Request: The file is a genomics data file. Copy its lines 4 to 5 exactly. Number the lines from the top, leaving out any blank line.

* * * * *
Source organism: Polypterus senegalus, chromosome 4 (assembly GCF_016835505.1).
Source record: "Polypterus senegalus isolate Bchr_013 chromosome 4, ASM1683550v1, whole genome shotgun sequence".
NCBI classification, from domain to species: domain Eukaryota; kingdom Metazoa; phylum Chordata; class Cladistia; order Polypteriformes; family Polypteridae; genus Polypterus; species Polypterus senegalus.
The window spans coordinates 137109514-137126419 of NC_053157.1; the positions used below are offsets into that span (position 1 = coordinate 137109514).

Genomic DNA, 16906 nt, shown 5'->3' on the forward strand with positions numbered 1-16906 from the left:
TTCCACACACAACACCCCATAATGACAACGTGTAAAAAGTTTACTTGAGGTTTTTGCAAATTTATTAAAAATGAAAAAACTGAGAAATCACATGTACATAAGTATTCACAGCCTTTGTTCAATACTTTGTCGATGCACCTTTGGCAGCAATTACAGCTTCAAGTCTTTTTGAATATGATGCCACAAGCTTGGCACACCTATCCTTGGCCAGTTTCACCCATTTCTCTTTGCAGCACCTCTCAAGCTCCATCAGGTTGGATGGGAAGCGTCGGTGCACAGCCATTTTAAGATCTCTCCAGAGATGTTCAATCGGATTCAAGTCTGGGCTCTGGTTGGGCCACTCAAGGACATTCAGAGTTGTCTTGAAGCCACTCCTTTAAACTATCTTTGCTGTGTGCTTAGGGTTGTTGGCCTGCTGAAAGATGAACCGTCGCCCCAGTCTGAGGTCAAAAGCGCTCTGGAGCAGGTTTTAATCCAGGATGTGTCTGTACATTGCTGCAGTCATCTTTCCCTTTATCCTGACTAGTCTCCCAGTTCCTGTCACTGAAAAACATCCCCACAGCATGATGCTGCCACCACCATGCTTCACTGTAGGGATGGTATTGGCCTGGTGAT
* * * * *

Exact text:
The window spans coordinates 137109514-137126419 of NC_053157.1; the positions used below are offsets into that span (position 1 = coordinate 137109514).

Genomic DNA, 16906 nt, shown 5'->3' on the forward strand with positions numbered 1-16906 from the left: